I’ve found our scanner does a better job of imaging plant specimens than our digital camera and lighting system at about a quarter of the equipment cost. Things are probably different for plastinated specimens and cow hoofs.

Will Smith
Queensland Herbarium
Brisbane Botanic Gardens, Mt Coot-tha
Mt Coot-tha Road, Toowong Qld 4066, Australia
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From: SciArt-L Discussion List-for Natural Science Illustration- [mailto:[log in to unmask]] On Behalf Of Deb Haines
Sent: Tuesday, 30 June 2015 1:12 AM
To: [log in to unmask]
Subject: Re: [SCIART] Large-format scanners

Britt:  I've been using the Epson since 1996 large format and used it "right side up" for 3D specimens at UT CVM.  You have to clean up backgrounds and typically I'm using plastinated specimens.  I'm not sure why anyone would scan upside down, much less use a scanner when digital cameras could capture the same thing especially if the specimen is large.   I"ve done horse and cow hoofs,  whatever I can fit on the platen has typically worked. You will get some ghosting and the only other issue is to make sure no specimen leaves residue as that will come through on other scans as artifacts.    I just have the scanner under my desk to keep out ambient light and you can take the top off for larger specimens. Again, refer to my poster from many years back at the GNSI meeting re: use of the Epson Scanner and Silverfish software.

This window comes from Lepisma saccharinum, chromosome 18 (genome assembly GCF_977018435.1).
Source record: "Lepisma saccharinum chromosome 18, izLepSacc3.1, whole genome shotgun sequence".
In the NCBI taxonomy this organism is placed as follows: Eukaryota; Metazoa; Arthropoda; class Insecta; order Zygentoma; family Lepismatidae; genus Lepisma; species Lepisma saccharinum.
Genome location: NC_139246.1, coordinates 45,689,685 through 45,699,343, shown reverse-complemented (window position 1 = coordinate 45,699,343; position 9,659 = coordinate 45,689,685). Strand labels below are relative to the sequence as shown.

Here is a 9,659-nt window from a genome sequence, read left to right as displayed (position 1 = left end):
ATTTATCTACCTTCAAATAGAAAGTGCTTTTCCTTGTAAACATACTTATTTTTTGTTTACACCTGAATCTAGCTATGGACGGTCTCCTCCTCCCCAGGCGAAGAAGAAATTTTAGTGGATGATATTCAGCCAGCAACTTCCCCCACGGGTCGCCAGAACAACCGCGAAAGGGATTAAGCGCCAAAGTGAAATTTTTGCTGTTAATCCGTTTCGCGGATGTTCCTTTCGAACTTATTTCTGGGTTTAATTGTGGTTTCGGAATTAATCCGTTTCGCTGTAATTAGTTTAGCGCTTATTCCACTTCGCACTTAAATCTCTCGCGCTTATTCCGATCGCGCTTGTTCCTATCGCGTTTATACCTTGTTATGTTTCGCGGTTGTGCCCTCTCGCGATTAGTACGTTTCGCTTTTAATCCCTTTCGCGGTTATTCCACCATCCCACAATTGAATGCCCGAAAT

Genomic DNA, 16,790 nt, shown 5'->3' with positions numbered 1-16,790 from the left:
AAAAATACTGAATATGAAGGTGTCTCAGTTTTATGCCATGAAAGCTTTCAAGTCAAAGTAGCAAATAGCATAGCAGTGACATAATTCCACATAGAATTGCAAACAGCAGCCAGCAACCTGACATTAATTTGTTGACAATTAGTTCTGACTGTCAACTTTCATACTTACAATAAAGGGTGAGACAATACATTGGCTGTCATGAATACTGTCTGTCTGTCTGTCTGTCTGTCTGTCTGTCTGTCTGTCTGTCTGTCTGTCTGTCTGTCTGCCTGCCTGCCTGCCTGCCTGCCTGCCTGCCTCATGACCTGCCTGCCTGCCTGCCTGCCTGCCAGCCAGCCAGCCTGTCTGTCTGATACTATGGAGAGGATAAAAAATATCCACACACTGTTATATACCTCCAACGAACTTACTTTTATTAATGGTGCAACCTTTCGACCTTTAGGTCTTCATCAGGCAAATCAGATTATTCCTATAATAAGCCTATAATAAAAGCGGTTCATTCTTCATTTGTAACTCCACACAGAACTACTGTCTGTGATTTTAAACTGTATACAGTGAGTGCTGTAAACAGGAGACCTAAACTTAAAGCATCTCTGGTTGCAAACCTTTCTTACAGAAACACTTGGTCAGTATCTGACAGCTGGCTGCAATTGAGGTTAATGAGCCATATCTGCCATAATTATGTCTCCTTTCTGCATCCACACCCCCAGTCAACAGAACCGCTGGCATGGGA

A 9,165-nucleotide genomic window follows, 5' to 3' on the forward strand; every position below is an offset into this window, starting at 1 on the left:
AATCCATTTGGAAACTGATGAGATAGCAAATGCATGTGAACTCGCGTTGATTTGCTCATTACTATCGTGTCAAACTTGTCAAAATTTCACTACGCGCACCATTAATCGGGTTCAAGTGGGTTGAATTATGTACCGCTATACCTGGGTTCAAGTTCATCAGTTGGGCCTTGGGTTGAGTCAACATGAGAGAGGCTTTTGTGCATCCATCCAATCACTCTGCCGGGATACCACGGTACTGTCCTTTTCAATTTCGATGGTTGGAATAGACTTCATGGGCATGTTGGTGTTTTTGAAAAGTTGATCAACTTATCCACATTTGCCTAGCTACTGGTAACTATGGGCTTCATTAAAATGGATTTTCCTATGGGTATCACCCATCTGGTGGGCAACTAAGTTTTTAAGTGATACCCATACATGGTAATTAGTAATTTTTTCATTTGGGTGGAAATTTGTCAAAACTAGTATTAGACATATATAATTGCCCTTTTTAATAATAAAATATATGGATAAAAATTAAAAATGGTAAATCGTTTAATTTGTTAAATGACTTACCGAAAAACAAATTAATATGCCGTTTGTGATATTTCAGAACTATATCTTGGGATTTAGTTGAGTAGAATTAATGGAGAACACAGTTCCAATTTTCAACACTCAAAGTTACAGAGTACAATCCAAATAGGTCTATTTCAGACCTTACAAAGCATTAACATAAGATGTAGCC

Just some thoughts... Deb

DK Haines Illustrations & Design
4906 Skyline Drive • Knoxville, TN 37914
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From: Britt Griswold <[log in to unmask]<mailto:[log in to unmask]>>
To: [log in to unmask]<mailto:[log in to unmask]>
Sent: Monday, June 29, 2015 2:34 AM
Subject: Re: [SCIART] Large-format scanners


You upside-down use of the scanner brings to mind a question.  How much depth can the scanner capture if you are trying to protect specimens from damage.

Britt Griswold

----- Original Message -----
From: Will Smith [mailto:[log in to unmask]<mailto:[log in to unmask]>]

We have an Epson Expression 10000XL A3 scanner mounted upside down so the specimens don't get damaged.  It produces excellent scans. We don't use Macs unless we're forced to but I'm sure it would work with one. I prefer to use this instead of our expensive graphic camera. It's a lot easier and more foolproof.

Will Smith

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